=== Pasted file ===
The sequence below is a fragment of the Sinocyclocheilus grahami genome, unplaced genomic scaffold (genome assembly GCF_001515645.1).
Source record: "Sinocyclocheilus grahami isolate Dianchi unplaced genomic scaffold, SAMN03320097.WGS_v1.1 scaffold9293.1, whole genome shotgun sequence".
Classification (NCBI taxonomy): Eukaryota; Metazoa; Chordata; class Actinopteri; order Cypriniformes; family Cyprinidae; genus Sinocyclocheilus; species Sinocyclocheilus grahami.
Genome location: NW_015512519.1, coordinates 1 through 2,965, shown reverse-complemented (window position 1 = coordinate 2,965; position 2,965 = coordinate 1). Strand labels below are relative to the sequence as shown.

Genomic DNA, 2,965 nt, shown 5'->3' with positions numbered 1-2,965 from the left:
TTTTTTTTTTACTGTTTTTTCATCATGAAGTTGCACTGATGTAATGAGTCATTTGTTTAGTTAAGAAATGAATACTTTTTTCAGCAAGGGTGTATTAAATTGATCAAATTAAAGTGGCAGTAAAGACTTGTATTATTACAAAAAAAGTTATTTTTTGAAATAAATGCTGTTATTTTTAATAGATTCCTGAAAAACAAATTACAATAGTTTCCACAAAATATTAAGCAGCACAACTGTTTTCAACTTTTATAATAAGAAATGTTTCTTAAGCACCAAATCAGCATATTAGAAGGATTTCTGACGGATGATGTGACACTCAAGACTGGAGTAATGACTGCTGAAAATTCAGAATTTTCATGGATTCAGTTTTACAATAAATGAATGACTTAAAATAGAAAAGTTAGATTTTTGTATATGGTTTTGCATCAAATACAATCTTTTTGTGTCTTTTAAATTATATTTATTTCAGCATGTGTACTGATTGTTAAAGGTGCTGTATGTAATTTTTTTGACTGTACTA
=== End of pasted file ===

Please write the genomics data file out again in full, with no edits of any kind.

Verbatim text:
The sequence below is a fragment of the Sinocyclocheilus grahami genome, unplaced genomic scaffold (genome assembly GCF_001515645.1).
Source record: "Sinocyclocheilus grahami isolate Dianchi unplaced genomic scaffold, SAMN03320097.WGS_v1.1 scaffold9293.1, whole genome shotgun sequence".
Classification (NCBI taxonomy): Eukaryota; Metazoa; Chordata; class Actinopteri; order Cypriniformes; family Cyprinidae; genus Sinocyclocheilus; species Sinocyclocheilus grahami.
Genome location: NW_015512519.1, coordinates 1 through 2,965, shown reverse-complemented (window position 1 = coordinate 2,965; position 2,965 = coordinate 1). Strand labels below are relative to the sequence as shown.

Genomic DNA, 2,965 nt, shown 5'->3' with positions numbered 1-2,965 from the left:
TTTTTTTTTTACTGTTTTTTCATCATGAAGTTGCACTGATGTAATGAGTCATTTGTTTAGTTAAGAAATGAATACTTTTTTCAGCAAGGGTGTATTAAATTGATCAAATTAAAGTGGCAGTAAAGACTTGTATTATTACAAAAAAAGTTATTTTTTGAAATAAATGCTGTTATTTTTAATAGATTCCTGAAAAACAAATTACAATAGTTTCCACAAAATATTAAGCAGCACAACTGTTTTCAACTTTTATAATAAGAAATGTTTCTTAAGCACCAAATCAGCATATTAGAAGGATTTCTGACGGATGATGTGACACTCAAGACTGGAGTAATGACTGCTGAAAATTCAGAATTTTCATGGATTCAGTTTTACAATAAATGAATGACTTAAAATAGAAAAGTTAGATTTTTGTATATGGTTTTGCATCAAATACAATCTTTTTGTGTCTTTTAAATTATATTTATTTCAGCATGTGTACTGATTGTTAAAGGTGCTGTATGTAATTTTTTTGACTGTACTA